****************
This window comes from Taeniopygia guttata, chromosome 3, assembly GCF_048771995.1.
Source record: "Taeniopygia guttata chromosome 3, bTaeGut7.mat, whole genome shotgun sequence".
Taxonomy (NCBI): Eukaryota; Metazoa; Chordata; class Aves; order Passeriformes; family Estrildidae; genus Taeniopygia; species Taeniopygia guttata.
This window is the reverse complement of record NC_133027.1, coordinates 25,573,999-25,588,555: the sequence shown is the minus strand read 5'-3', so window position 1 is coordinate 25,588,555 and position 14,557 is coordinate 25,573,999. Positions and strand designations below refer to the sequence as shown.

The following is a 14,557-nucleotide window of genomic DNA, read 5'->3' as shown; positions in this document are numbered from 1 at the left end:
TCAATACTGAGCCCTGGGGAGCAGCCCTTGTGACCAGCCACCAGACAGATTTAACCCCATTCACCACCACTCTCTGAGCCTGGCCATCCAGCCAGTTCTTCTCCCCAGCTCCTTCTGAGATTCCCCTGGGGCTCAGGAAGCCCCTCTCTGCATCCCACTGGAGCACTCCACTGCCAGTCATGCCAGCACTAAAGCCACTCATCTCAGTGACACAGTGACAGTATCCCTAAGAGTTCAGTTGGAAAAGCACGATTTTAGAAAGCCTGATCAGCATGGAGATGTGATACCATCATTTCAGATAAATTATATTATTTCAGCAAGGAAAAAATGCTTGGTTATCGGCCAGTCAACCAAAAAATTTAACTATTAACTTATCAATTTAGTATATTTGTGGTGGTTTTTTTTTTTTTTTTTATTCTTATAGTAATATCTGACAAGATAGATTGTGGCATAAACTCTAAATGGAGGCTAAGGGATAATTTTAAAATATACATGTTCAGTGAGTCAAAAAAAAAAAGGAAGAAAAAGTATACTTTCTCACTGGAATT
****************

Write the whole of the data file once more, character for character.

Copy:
This window comes from Taeniopygia guttata, chromosome 3, assembly GCF_048771995.1.
Source record: "Taeniopygia guttata chromosome 3, bTaeGut7.mat, whole genome shotgun sequence".
Taxonomy (NCBI): Eukaryota; Metazoa; Chordata; class Aves; order Passeriformes; family Estrildidae; genus Taeniopygia; species Taeniopygia guttata.
This window is the reverse complement of record NC_133027.1, coordinates 25,573,999-25,588,555: the sequence shown is the minus strand read 5'-3', so window position 1 is coordinate 25,588,555 and position 14,557 is coordinate 25,573,999. Positions and strand designations below refer to the sequence as shown.

The following is a 14,557-nucleotide window of genomic DNA, read 5'->3' as shown; positions in this document are numbered from 1 at the left end:
TCAATACTGAGCCCTGGGGAGCAGCCCTTGTGACCAGCCACCAGACAGATTTAACCCCATTCACCACCACTCTCTGAGCCTGGCCATCCAGCCAGTTCTTCTCCCCAGCTCCTTCTGAGATTCCCCTGGGGCTCAGGAAGCCCCTCTCTGCATCCCACTGGAGCACTCCACTGCCAGTCATGCCAGCACTAAAGCCACTCATCTCAGTGACACAGTGACAGTATCCCTAAGAGTTCAGTTGGAAAAGCACGATTTTAGAAAGCCTGATCAGCATGGAGATGTGATACCATCATTTCAGATAAATTATATTATTTCAGCAAGGAAAAAATGCTTGGTTATCGGCCAGTCAACCAAAAAATTTAACTATTAACTTATCAATTTAGTATATTTGTGGTGGTTTTTTTTTTTTTTTTTATTCTTATAGTAATATCTGACAAGATAGATTGTGGCATAAACTCTAAATGGAGGCTAAGGGATAATTTTAAAATATACATGTTCAGTGAGTCAAAAAAAAAAAGGAAGAAAAAGTATACTTTCTCACTGGAATT